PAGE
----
I put on Twitter that I did a test build that felt noticeably faster in the M1 Max compared to my 2017 MBP. No measurement, but it sure felt faster.
I got my MacBook Pro, too.
The most impressive thing is silence. The Intel i9 MacBook Pro mostly runs fans, I can hear. Even when sitting here on idle with 5K display attached and doing time machine or so.
The MacBook Pro with Apple Silicon can do compiling with Xcode and doesn’t even turn on the fan!
I love that.
Thanks, John: glad to hear that you’re getting a ~33% debug build speed increase, compared to the ~25% speed increase I saw with the M1 MBA that I tested.
I wish I had a careful record of things that reduced the speed of my Xojo debug build speeds between 2017 and now, though: the same iMac has gone from ~22 seconds to ~75 seconds in that time, which is much bigger than any improvement I can hope for with new hardware.
the precompiling on M1 Max is about half the time compared to the i9.
Agreed. I’ve been playing with mine all weekend and I haven’t heard its fans once. There is so much to like about this machine.
I’ll chime in here too. I have the new 10-core 16" M1 Pro and it is (a) a bit faster than the M1 MacBook Pro it’s replacing (more cores for compiling) but (b) way faster than the £5K iMac Pro that replaced.
Everything about the new MacBook Pro is nicer than its predecessor. Things like the display and the utter silence are joyful.
I hate you all …
[writing this on a 2010 Mac Pro ]
Prices for Intel Macs may soon drop significant and provide a buying opportunity for you to get a newer one.
I may be wrong, but there is no more New Intel Mac on sale right now. Only second hands Intel Mac computers.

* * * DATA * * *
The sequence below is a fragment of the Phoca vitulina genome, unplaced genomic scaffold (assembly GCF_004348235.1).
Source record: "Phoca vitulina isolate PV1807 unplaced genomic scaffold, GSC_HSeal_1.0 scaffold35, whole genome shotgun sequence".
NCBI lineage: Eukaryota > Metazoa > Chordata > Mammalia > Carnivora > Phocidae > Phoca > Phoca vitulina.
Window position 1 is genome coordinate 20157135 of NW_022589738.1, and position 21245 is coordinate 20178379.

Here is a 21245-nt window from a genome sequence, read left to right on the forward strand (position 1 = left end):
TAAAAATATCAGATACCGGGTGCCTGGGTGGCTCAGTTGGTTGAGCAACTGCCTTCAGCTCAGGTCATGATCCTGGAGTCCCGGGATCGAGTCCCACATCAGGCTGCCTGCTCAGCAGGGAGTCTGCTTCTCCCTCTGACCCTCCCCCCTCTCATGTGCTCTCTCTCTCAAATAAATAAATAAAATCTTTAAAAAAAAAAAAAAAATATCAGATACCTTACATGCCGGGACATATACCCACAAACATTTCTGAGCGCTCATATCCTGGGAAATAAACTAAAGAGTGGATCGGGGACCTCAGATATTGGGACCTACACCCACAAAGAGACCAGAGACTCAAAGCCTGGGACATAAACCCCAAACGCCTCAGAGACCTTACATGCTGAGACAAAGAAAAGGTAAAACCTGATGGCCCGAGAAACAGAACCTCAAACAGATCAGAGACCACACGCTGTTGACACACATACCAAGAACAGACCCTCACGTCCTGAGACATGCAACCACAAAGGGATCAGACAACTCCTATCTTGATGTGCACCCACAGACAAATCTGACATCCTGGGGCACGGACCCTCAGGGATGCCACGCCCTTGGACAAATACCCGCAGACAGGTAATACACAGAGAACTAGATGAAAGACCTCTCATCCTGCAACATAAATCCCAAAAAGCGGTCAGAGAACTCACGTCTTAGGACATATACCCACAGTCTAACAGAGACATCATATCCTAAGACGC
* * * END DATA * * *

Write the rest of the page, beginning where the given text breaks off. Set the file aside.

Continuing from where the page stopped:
Yes, and those used once got cheaper
I also now have my 16" MBP with M1 Max, and I have yet to hear the fans kick on. I don’t notice a significant performance improvement compared to my M1 mac mini, but either of them blows away all my Intel based macs. Other than VMs.
My Geekbench 5 scores for single core are nearly identical between my M1 mini and my MBP with M1 Max (which was expected). The multi-core score is 65.8% higher but for my workload that does not yet translate to a significant difference. Enabling high power mode also did not have much effect on my Geekbench 5 score.
From strictly a price / performance view for my workload, the M1 mini probably can’t be beat. But the new 16" MBP is hands down the nicest laptop I have ever used. The notch seems like a non-issue. The screen looks utterly fantastic, and the keyboard feels very nice and we are back to full size function keys, which I personally like.
Intel Mini, 27" iMac, Mac Pro.
Thinking of ditching my late 2019 MacBook Pro 15” Touchbar and just getting the M1 Air.
It’s just the virtualisation of Windows I need to sort out - I do have some awful Windows laptops I could leverage when the need arises.
Yes, especially mine … … now I hate you all even more …
Unless you really need the trade value, keep the 2019. Use that for your virtualization platform. Windows testing is more complicated than just “a version of Windows” and you’ll probably want to maintain Windows 7, Windows 10, and Windows 11 VMs.